Relying heavily on luck can lead to spectacular victory, or backfire horribly. Sometimes we’ll miss the mark or throw our opponent off balance only for him to land on top of us. Beating an opponent to the punch is the ideal way to utilize one’s resources but does not offer insights or guidance as to which resources or goals should be pursued. Many supporters of maneuver warfare boast of the superiority of the ‘moral’ level of war over the physical, but this necessarily presumes that our opponents are at a moral disadvantage: either unwilling to fight or will surrender because of a few clever maneuvers. This also requires a rational enemy- it’s hard to win moral victories against an irrational or stubborn opponent.
By contrast, firepower warfare does not rely on luck or a weak-willed enemy and offers clear guidance in many fields. It calls for maximizing the ability of individual soldiers and small units to inflict significant damage onto their enemies, and to make every enemy movement costly. America’s offensive, attrition mindset further gives us incentive to relentlessly hammer our opponents harder, and for longer. Like the Greek virtue of Andreia (Courage), the virtue of perseverance and endurance, it is not mutually exclusive with seizing fleeting opportunities when they arise. Andreia was the mark of true masculinity in the Ancient Greek world because it was not impulsive or easily discouraged by hardships or setbacks. One could joke that Murphy’s Law is more relevant to America’s Army than Sun Tzu ever will be. Maneuver warfare embodies Greek Thrastyes, or boldness, which is powerful in the short-term but collapses in the long term. Maneuver warfare’s biggest enemy is time.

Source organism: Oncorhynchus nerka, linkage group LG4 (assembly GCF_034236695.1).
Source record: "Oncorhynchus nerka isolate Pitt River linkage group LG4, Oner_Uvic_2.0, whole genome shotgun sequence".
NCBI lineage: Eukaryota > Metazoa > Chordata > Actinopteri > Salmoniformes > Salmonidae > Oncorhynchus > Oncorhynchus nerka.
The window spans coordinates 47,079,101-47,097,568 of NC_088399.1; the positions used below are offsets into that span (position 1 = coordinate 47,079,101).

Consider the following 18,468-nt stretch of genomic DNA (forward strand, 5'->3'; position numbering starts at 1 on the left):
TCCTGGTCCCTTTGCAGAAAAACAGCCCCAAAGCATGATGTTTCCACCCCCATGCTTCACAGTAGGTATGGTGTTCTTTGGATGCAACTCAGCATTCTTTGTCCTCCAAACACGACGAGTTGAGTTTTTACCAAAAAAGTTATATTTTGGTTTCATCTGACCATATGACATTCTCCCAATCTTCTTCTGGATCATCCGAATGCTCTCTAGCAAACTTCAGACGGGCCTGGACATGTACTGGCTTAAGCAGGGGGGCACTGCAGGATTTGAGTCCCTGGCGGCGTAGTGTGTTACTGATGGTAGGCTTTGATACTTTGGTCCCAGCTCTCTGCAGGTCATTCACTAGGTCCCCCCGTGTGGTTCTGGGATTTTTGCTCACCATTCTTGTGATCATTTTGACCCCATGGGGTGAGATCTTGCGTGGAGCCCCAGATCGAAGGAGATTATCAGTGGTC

On the Moral Level of war, firepower warfare assumes the enemy is willing to fight, and won’t automatically surrender. If the enemy does surrender, then those forces tasked with reducing his defenses can be redirected to exploit. The OODA version of maneuver warfare prefers to focus on the moral/strategic level of warfare at the expense of the physical/tactical levels, but firepower warfare believes that destroying an enemy’s ability to fight is more important than messing with his head. Anyone can change his mind, but dead men don’t win wars.
The underlying issue being brought up in this context is the need for decentralizing command structure, and creating a better command culture. Although this is not strictly doctrine, it is arguably more important. An army can have perfect doctrine, but if its leaders are subjected to micromanagement, petty feuds and backstabbing, then the organization will fail. BG Bolduc has written several excellent columns dealing with leadership and administration issues that must be resolved before America’s Army can expect to take on a peer opponent, regardless of doctrine. I, too, have suggested in two other columns some basic steps to further this goal. Another good move already underway is the Army’s decision to employ freshly-graduated 2nd Lieutenants in Boot Camp to assist with training and administrative duties. The Military’s literature is chock-full of timeless wisdom that is perfectly applicable today, so what remains is implementing it now as ruthlessly as George Marshall did in 1939.
Definition #2: The Eastern Way of War